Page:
A growing groundswell of Christians is leaving home and moving elsewhere to accept a job, launch a business, or study abroad. For many of these believers, their primary motive is to have an impact for Christ in their new context. Churches too are awakening to the strategic opportunity to proactively send their people as powerful witnesses in the global workforce.
These workers are given various names—tentmakers (reflecting Paul’s means of supporting himself listed in Acts 18:3), businesspeople using BAM (business as mission) or B4T (business for transformation), marketplace influencers, Kingdom professionals, etc. We will use the last of these titles in this article, but recognize that each term has limitations and carries a slightly different meaning depending on the speaker and context. We will include in this category not only those working in the marketplace but also retirees and others who go self-supported and students who choose to study abroad.
Who Needs to Be Sent?
Historically the missionary-sending process has often centered on finances. Therefore, if little or no financial support is needed, Kingdom professionals may not see any reason to involve their church in their relocation decisions. In fact, they may see the church as merely creating speed bumps at a time when they are eager to move ahead quickly with their relocation. Churches, too, may fail to recognize the importance of their sending role if finances are largely removed from the equation.[blockquote quotes=”true” align=”center”]…seeking advice from their church… never enters the mind of many Kingdom professionals.[/blockquote]
In reality, financial support is only a small part of a local church’s sending responsibility. Sending also involves (1) determining who God has called and gifted to go crossculturally, (2) assisting with spiritual/professional development and other equipping, (3) offering ongoing encouragement and support to those who have been sent, and (4) providing an appropriate level of accountability. Churches are growing in their ability to provide these for their missionaries, but Kingdom professionals need them as much or more than missionaries do!
“Going” vs. “Being Sent”
The possibility of seeking advice from their church before accepting an overseas assignment never enters the mind of many Kingdom professionals. They “just go”! Church leaders often aren’t aware that someone is even contemplating a relocation until shortly before they leave.
“Being sent” with adequate preparation and support can make it so much easier for the worker and their family to successfully integrate into another culture and minister with effectiveness. Too many who “just go,” fail to build influential relationships, accomplish little of eternal significance, and often return home prematurely. Those who go on their own and do become effective Kingdom professionals have often had to learn through trial and error what they could have been equipped with before they went. And sometimes families pay a high price if, for instance, children are not prepared for crossing cultures or the lack of language leaves spouses painfully isolated.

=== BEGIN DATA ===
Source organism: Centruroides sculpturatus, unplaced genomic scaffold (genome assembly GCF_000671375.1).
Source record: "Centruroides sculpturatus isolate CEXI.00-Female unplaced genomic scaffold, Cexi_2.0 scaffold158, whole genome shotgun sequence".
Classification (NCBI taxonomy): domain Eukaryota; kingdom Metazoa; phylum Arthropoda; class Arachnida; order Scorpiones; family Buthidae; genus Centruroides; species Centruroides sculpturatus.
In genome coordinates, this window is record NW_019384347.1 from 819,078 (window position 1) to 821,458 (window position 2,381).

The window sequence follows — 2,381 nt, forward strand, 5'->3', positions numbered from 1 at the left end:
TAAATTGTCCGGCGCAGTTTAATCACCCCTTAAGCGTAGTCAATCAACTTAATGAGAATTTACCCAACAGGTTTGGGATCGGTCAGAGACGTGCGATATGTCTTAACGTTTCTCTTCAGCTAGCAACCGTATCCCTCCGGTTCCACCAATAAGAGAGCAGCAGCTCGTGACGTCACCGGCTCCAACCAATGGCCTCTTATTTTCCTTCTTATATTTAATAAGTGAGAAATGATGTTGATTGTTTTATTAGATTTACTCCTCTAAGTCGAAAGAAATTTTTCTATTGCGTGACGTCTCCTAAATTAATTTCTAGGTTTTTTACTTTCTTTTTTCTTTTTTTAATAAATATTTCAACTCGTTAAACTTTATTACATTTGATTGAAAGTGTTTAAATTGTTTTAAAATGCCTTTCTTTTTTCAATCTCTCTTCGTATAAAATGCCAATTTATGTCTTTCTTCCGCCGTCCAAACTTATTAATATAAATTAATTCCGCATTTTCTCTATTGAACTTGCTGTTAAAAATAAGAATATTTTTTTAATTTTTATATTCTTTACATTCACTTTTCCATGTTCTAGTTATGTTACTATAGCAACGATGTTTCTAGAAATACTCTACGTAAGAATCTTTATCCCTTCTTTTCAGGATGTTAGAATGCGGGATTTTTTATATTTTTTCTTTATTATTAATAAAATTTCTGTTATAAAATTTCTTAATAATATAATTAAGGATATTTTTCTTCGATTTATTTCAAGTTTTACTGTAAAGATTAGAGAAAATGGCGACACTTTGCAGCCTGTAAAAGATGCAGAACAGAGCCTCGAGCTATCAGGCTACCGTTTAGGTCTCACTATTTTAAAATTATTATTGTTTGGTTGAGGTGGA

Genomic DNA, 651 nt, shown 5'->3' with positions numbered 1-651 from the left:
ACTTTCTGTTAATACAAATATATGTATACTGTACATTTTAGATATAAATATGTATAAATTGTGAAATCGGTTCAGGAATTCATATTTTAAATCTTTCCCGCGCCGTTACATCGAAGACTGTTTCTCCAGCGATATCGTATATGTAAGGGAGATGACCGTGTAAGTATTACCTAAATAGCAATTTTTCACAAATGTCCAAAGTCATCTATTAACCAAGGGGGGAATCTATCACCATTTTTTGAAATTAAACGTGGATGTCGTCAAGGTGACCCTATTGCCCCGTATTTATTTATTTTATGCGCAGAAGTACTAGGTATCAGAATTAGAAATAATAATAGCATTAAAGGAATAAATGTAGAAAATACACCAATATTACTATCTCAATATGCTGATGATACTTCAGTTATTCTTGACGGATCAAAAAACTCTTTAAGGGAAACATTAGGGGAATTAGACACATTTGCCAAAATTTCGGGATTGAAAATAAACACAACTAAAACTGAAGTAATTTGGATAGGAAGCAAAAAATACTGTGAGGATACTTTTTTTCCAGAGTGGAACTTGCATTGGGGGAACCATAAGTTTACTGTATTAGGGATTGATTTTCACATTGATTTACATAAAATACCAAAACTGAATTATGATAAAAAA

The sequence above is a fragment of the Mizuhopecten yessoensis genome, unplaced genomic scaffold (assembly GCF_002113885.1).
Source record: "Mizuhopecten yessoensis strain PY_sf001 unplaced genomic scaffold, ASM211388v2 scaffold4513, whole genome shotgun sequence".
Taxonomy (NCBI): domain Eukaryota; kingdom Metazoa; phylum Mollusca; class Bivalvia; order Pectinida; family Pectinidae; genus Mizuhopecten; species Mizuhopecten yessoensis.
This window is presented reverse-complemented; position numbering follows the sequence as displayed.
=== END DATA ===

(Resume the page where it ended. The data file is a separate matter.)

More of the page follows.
The process needs to begin with local church leaders intentionally educating their people about the crucial role that Kingdom professionals are playing around the world today. Stories of powerful witness by workplace believers can waken the congregation to the fact that they could use their professional skills abroad. Seeing how they could have a global impact for the gospel can challenge everyone from college students to retirees!
Church leaders also need to communicate that they want to walk alongside any member of the congregation heading into a cross-cultural situation for the purpose of missional impact. As church members get involved in helping to send Kingdom professionals, the model will become normative.
The Scope of This Article
There are many aspects to consider in effectively sending this new type of global influencer. We will focus here on some of the readiness and preparation factors for the senders as well as the sent ones.
Using These Tools
When someone expresses interest in taking their career skills into a cross-cultural setting, church missions leaders need to evaluate three aspects: (1) the opportunity, (2) the
individual, and (3) the church’s sending ability. The sets of questions on the following pages are designed to help you to determine readiness and match.
Click here for the rest of the issue including assessment tools you can use.
Here are a few other organizations and articles to help churches and Kingdom professionals to build ministry readiness and sending skills.
Global Opportunities / Their intensive, one-week training builds Kingdom professionals’ ministry skills; resources on their website
Third Path / Mentoring prepares young business entrepreneurs for Kingdom impact
NexusB4T / Internships equip those with a vision to launch businesses for impacting the unreached
Second-Career Workers / Many Kingdom professionals are second-career workers; this Postings article addresses the special challenges in sending them
Engage the Professionals in Your Church / A Postings focused on creatively engaging Kingdom professionals
Business as Missions / A Postings on how churches and agencies can work together in the sending process
Guest Post from Postings by Catalyst Services, November 2014 / Vol. 9, Issue 11 used with permission. Follow the link for the rest of the issue including assessment tools you can use.
See also Postings “Engage the Professionals in Your Church,” June 2014/ Vol. 9 Issue 6